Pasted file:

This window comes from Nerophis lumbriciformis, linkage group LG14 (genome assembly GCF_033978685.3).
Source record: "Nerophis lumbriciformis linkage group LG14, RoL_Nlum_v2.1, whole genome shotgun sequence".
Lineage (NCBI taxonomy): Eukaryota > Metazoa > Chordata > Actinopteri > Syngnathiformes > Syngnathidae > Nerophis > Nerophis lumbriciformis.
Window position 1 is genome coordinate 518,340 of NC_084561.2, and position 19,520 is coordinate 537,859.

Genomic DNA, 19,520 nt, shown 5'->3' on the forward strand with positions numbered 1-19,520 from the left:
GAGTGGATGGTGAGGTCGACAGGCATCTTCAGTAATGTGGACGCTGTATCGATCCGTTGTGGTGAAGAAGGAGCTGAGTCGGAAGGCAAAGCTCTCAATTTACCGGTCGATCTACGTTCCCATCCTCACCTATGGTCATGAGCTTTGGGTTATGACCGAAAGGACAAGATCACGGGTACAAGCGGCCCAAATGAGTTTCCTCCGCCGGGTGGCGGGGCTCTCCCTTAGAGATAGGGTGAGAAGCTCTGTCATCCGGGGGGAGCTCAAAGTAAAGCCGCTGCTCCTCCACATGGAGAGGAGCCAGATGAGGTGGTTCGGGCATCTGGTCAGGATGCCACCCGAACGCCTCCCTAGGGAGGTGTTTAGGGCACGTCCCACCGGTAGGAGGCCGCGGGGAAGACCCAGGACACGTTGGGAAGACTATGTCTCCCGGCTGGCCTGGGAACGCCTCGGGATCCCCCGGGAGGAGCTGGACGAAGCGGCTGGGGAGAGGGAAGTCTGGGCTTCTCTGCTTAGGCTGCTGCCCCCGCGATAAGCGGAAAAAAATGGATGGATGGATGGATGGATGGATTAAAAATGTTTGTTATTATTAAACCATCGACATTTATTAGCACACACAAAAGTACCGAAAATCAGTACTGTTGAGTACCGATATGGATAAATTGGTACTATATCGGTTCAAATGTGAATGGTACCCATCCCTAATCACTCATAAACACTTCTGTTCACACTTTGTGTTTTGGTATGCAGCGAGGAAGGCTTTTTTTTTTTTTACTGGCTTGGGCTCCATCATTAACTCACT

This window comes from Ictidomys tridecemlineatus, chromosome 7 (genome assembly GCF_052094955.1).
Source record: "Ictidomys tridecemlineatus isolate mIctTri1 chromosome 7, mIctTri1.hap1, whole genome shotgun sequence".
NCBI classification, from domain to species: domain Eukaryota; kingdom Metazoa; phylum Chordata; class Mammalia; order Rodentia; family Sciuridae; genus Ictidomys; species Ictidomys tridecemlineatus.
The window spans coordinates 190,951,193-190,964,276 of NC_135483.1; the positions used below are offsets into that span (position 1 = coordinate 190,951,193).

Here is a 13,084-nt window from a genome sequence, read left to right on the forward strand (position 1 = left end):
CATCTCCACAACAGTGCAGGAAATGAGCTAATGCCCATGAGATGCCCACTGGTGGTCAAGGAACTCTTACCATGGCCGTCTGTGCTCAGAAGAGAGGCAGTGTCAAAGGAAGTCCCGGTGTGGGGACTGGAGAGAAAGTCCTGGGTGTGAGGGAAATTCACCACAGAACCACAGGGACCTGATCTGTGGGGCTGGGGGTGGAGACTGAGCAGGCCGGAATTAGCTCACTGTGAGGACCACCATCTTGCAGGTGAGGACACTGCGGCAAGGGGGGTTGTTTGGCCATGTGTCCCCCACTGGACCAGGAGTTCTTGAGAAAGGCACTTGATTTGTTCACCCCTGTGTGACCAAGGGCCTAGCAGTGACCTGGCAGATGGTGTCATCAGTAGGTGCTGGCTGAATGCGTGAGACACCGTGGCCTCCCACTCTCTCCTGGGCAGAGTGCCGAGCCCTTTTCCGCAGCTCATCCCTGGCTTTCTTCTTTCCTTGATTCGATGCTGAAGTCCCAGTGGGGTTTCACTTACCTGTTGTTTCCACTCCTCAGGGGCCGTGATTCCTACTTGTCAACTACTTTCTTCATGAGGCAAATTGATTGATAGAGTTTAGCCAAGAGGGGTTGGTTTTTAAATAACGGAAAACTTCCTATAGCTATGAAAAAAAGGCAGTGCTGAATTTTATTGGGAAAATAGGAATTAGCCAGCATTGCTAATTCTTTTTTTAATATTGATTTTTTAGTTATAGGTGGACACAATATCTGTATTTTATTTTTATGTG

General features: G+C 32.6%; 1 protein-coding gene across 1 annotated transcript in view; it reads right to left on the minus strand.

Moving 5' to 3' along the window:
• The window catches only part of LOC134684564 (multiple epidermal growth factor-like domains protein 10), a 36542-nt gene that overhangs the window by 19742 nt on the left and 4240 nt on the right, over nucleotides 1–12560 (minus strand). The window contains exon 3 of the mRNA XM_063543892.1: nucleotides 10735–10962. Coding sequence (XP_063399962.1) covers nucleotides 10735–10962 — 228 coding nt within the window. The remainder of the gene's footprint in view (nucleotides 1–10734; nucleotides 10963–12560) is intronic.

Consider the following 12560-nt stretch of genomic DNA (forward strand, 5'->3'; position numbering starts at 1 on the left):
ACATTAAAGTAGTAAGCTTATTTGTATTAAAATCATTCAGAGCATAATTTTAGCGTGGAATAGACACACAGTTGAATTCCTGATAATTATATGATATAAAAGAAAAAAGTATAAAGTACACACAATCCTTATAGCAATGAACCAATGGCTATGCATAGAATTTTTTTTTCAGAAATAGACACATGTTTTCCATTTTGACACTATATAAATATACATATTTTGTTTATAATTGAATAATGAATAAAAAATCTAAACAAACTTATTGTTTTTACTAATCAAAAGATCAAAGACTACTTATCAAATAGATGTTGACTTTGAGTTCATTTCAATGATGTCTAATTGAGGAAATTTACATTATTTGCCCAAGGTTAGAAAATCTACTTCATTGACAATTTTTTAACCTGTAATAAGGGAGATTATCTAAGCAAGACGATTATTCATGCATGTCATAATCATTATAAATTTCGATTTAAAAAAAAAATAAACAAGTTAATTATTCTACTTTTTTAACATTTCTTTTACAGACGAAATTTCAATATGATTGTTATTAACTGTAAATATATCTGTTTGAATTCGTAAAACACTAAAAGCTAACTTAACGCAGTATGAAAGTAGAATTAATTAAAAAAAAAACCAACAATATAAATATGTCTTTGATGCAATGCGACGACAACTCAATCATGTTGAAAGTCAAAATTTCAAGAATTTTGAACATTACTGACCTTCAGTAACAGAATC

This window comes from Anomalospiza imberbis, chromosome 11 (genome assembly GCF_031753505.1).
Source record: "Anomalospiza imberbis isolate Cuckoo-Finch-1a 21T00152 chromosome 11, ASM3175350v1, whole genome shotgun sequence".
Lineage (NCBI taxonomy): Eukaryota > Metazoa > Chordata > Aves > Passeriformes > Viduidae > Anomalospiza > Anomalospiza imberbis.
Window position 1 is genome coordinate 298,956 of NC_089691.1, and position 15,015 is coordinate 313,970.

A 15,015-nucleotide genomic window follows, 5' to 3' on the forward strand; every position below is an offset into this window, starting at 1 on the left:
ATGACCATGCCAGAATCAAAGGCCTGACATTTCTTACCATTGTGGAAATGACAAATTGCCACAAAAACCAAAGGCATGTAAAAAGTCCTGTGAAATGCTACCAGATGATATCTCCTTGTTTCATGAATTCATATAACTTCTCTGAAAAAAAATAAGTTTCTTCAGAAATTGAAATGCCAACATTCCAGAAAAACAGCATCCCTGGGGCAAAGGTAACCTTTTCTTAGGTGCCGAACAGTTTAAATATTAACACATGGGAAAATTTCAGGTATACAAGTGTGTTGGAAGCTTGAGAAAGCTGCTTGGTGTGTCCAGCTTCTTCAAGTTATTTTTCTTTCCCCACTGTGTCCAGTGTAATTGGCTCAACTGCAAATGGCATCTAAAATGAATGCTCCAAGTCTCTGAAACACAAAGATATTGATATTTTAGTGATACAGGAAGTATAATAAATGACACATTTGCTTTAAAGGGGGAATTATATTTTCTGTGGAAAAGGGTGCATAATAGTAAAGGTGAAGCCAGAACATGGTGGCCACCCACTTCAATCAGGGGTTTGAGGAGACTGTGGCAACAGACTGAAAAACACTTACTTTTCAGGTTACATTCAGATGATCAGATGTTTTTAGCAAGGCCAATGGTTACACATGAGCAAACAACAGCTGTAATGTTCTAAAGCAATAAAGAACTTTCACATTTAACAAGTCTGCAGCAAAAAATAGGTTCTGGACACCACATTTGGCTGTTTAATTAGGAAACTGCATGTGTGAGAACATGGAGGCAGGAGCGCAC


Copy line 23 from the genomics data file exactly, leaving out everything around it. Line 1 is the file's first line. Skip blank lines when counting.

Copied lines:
ATGACCATGCCAGAATCAAAGGCCTGACATTTCTTACCATTGTGGAAATGACAAATTGCCACAAAAACCAAAGGCATGTAAAAAGTCCTGTGAAATGCTACCAGATGATATCTCCTTGTTTCATGAATTCATATAACTTCTCTGAAAAAAAATAAGTTTCTTCAGAAATTGAAATGCCAACATTCCAGAAAAACAGCATCCCTGGGGCAAAGGTAACCTTTTCTTAGGTGCCGAACAGTTTAAATATTAACACATGGGAAAATTTCAGGTATACAAGTGTGTTGGAAGCTTGAGAAAGCTGCTTGGTGTGTCCAGCTTCTTCAAGTTATTTTTCTTTCCCCACTGTGTCCAGTGTAATTGGCTCAACTGCAAATGGCATCTAAAATGAATGCTCCAAGTCTCTGAAACACAAAGATATTGATATTTTAGTGATACAGGAAGTATAATAAATGACACATTTGCTTTAAAGGGGGAATTATATTTTCTGTGGAAAAGGGTGCATAATAGTAAAGGTGAAGCCAGAACATGGTGGCCACCCACTTCAATCAGGGGTTTGAGGAGACTGTGGCAACAGACTGAAAAACACTTACTTTTCAGGTTACATTCAGATGATCAGATGTTTTTAGCAAGGCCAATGGTTACACATGAGCAAACAACAGCTGTAATGTTCTAAAGCAATAAAGAACTTTCACATTTAACAAGTCTGCAGCAAAAAATAGGTTCTGGACACCACATTTGGCTGTTTAATTAGGAAACTGCATGTGTGAGAACATGGAGGCAGGAGCGCAC